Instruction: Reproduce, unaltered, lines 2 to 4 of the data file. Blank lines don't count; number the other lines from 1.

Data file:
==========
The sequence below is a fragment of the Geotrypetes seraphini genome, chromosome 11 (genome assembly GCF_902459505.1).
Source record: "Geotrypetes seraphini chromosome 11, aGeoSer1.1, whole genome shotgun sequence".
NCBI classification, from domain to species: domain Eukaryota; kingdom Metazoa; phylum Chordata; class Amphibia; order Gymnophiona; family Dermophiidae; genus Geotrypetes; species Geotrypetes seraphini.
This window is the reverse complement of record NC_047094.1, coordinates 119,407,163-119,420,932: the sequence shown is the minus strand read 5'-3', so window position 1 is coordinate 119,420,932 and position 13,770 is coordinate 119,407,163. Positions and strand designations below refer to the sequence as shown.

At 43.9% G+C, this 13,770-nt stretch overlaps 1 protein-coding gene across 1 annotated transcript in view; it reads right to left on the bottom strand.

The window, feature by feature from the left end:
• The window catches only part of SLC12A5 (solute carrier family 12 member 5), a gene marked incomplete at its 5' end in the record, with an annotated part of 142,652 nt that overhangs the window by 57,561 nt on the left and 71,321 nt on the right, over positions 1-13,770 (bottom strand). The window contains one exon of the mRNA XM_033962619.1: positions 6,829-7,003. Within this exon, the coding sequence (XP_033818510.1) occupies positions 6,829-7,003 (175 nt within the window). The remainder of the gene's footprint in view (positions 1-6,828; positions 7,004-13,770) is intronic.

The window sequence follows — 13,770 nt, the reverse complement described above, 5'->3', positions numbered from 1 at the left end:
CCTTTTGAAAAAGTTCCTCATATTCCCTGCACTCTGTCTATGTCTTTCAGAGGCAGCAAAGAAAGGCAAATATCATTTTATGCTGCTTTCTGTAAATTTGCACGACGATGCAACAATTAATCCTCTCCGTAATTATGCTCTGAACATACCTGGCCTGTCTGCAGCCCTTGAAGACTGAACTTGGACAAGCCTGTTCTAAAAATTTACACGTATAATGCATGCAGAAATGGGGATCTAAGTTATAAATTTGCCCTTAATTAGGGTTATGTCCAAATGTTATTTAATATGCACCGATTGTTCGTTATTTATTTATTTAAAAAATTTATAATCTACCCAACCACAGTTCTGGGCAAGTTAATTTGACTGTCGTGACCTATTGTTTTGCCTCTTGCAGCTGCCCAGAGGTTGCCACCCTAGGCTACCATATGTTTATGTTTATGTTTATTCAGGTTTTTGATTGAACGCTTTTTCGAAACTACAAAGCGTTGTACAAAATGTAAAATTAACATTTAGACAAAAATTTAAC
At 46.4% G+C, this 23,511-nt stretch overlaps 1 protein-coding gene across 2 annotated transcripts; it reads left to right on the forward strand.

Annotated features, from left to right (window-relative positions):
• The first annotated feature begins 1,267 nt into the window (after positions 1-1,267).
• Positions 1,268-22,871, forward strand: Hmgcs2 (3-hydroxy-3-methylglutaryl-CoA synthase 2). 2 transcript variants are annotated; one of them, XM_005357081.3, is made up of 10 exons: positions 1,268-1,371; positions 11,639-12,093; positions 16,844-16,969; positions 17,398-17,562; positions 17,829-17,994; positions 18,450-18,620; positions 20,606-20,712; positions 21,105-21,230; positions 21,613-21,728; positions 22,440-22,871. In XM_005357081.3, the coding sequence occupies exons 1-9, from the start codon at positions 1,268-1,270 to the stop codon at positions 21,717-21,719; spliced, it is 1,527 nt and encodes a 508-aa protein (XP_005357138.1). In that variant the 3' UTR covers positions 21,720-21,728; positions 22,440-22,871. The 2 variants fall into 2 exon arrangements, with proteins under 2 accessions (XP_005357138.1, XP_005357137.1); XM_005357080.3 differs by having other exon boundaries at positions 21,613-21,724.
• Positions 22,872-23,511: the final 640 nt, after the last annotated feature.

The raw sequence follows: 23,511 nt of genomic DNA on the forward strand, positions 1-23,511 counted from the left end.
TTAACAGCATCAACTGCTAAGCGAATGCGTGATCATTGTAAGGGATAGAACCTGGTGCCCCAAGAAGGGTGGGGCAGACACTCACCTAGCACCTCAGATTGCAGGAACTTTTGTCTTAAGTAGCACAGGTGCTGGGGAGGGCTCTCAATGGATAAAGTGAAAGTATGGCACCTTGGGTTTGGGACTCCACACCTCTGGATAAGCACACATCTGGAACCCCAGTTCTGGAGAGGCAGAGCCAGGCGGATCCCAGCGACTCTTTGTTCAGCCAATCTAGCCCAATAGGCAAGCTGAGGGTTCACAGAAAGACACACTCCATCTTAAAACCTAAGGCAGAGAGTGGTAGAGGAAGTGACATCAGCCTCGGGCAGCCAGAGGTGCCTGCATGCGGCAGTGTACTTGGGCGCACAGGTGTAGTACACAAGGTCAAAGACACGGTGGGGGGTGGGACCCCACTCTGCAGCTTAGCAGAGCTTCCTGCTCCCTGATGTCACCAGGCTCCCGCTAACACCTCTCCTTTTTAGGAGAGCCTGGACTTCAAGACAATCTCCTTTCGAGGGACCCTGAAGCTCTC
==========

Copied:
Source record: "Geotrypetes seraphini chromosome 11, aGeoSer1.1, whole genome shotgun sequence".
NCBI classification, from domain to species: domain Eukaryota; kingdom Metazoa; phylum Chordata; class Amphibia; order Gymnophiona; family Dermophiidae; genus Geotrypetes; species Geotrypetes seraphini.
This window is the reverse complement of record NC_047094.1, coordinates 119,407,163-119,420,932: the sequence shown is the minus strand read 5'-3', so window position 1 is coordinate 119,420,932 and position 13,770 is coordinate 119,407,163. Positions and strand designations below refer to the sequence as shown.